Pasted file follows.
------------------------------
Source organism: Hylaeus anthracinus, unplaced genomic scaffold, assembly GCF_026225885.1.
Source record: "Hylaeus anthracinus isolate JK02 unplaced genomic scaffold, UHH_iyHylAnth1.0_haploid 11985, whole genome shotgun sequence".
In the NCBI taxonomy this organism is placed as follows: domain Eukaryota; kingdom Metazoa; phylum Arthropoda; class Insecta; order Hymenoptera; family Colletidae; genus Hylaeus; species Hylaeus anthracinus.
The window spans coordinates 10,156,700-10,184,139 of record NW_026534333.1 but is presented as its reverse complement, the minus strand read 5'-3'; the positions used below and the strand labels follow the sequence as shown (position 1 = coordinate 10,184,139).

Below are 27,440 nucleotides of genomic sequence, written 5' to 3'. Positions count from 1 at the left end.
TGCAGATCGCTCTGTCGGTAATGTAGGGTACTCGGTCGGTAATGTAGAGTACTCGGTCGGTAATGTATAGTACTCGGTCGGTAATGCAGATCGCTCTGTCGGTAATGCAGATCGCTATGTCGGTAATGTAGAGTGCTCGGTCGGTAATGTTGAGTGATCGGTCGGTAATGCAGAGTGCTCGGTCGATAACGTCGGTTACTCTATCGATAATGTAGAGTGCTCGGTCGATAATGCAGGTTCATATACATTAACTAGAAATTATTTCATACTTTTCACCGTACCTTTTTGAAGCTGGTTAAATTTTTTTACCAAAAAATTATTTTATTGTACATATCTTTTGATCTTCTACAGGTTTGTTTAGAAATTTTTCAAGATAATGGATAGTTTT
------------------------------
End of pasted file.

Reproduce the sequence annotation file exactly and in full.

Source organism: Hylaeus anthracinus, unplaced genomic scaffold, assembly GCF_026225885.1.
Source record: "Hylaeus anthracinus isolate JK02 unplaced genomic scaffold, UHH_iyHylAnth1.0_haploid 11985, whole genome shotgun sequence".
In the NCBI taxonomy this organism is placed as follows: domain Eukaryota; kingdom Metazoa; phylum Arthropoda; class Insecta; order Hymenoptera; family Colletidae; genus Hylaeus; species Hylaeus anthracinus.
The window spans coordinates 10,156,700-10,184,139 of record NW_026534333.1 but is presented as its reverse complement, the minus strand read 5'-3'; the positions used below and the strand labels follow the sequence as shown (position 1 = coordinate 10,184,139).

Below are 27,440 nucleotides of genomic sequence, written 5' to 3'. Positions count from 1 at the left end.
TGCAGATCGCTCTGTCGGTAATGTAGGGTACTCGGTCGGTAATGTAGAGTACTCGGTCGGTAATGTATAGTACTCGGTCGGTAATGCAGATCGCTCTGTCGGTAATGCAGATCGCTATGTCGGTAATGTAGAGTGCTCGGTCGGTAATGTTGAGTGATCGGTCGGTAATGCAGAGTGCTCGGTCGATAACGTCGGTTACTCTATCGATAATGTAGAGTGCTCGGTCGATAATGCAGGTTCATATACATTAACTAGAAATTATTTCATACTTTTCACCGTACCTTTTTGAAGCTGGTTAAATTTTTTTACCAAAAAATTATTTTATTGTACATATCTTTTGATCTTCTACAGGTTTGTTTAGAAATTTTTCAAGATAATGGATAGTTTT